Up to 400 people have been evacuated by emergency services, with many more choosing to leave themselves after the fires surged through Christchurch’s Port Hills.
The Civil Defence initially reported that 40 homes had been destroyed but later revised that number down to two or three.
Helicopters and planes, which were helping to tackle the blaze, have been stood down for the night but crews on the ground continue their efforts to bring the inferno under control.
New Zealand’s military has been deployed to provide water tankers and engineering equipment as well as firefighters and other personnel.
A fire has decimated the countryside in Christchurch, New Zealand
We need to be able to draw on all the resources possible to give residents confidence in the response
Christchurch Mayor, Lianne Dalziel
The blaze claimed its first life on Tuesday when helicopter pilot David Steven Askin died while fighting the fire.
Mr Askin was dumping water on the blaze when his helicopter came crashing down, the brave emergency worker died at the scene. Three investigations have since been launched into his death.
Police have demanded people to stop using drones to photograph the devastation as it poses a “major safety risk to helicopters”.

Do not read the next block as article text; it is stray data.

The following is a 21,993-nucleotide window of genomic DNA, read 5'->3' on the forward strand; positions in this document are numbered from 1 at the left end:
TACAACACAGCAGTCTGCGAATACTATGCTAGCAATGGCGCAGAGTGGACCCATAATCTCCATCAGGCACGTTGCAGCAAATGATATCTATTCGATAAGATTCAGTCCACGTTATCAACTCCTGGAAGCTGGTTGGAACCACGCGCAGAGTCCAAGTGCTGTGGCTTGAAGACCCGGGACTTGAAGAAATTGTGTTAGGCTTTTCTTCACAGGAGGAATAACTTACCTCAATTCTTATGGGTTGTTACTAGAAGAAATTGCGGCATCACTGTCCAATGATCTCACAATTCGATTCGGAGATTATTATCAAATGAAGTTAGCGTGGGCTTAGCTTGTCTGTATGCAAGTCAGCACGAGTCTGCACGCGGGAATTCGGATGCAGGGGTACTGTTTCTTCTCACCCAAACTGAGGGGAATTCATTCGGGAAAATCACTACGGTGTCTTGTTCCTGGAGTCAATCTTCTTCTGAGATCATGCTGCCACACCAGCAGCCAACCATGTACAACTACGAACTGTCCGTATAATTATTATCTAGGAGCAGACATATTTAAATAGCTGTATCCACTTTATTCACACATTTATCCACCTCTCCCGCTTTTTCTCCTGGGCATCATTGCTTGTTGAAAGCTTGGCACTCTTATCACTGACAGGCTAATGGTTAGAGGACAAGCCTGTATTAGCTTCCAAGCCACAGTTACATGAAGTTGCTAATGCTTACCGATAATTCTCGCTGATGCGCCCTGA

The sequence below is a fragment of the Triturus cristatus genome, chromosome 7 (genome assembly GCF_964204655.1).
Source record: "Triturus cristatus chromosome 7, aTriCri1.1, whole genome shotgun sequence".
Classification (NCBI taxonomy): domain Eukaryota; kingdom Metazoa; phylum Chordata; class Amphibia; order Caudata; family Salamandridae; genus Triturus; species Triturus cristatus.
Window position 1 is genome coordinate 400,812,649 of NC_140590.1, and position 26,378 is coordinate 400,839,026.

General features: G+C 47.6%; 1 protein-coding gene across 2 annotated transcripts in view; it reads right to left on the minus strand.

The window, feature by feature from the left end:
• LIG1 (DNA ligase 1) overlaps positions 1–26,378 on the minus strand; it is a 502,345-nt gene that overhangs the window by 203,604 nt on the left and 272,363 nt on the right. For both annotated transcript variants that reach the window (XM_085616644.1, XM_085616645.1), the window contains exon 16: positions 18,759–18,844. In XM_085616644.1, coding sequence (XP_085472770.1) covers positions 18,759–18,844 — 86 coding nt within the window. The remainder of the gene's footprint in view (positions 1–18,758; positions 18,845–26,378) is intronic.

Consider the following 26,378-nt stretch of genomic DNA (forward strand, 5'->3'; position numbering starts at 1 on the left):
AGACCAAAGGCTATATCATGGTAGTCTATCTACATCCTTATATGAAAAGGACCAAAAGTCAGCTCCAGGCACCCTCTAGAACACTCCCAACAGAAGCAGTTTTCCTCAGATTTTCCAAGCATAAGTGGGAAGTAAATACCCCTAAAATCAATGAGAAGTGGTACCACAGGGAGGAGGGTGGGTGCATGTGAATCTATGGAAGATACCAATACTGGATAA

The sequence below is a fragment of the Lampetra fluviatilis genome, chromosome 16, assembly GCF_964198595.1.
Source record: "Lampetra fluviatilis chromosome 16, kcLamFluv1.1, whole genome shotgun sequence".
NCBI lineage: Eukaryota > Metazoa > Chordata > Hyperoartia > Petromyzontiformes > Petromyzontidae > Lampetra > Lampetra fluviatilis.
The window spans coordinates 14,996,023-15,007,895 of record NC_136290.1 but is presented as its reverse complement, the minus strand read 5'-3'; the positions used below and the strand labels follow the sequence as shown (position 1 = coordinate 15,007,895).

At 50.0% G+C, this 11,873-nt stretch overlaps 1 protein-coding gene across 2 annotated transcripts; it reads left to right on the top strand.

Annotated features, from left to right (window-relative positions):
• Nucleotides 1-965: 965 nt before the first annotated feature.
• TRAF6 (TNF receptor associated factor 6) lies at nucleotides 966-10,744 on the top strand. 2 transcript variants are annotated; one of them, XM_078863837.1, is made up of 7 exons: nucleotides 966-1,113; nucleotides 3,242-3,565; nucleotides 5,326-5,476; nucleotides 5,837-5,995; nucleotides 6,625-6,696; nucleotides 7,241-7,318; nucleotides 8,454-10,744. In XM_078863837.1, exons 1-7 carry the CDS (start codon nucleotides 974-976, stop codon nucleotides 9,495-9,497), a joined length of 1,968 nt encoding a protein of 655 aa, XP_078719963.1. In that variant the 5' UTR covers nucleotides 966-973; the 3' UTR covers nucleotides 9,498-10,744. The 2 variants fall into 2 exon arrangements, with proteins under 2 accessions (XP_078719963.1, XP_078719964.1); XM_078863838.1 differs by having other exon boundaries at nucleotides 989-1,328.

However, they said that there were nothing to suggest a drone was involved in the fatal helicopter crash.
The fire has claimed the life of one emergency services worker
Mr Askin, 38, an SAS war hero once injured in a Taliban shootout, was praised by his loved ones, who paid tribute to the helicopter pilot.
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Paul Askin, the man’s father, said: “H just enjoyed life to the full, he said life is far too short and you’ve got to live it and he did.”
He added: “Steve was a man who did some dangerous things, he saw life-threatening situations in the army and he came through but it came to an end.”
Investigator Superintendent Lane Told said it was “too early to determine exact specifics of the crash”.
The Transport Accident Investigation Commission (TAIC) said three investigators were at the crash site on Wednesday and expected to there for much of the day. They are not in any danger from the fire, which was about two kilometres away.
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Christchurch Mayor Lianne Dalziel says a city response is required to ensure the safety and welfare of residents.
“Christchurch needs a multi-agency response given the seriousness of the situation. We need to be able to draw on all the recourses possible to give our residents confidence in the ongoing response,” she urged.
The Civil Defence are advising locals who have any concerns about their safety to leave their homes.
Selwyn Mayor Sam Broughton said changing winds have made the fires unpredictable.
He said the region had been unusually dry for the past three years and the grass in the hills had turned brown over the summer.
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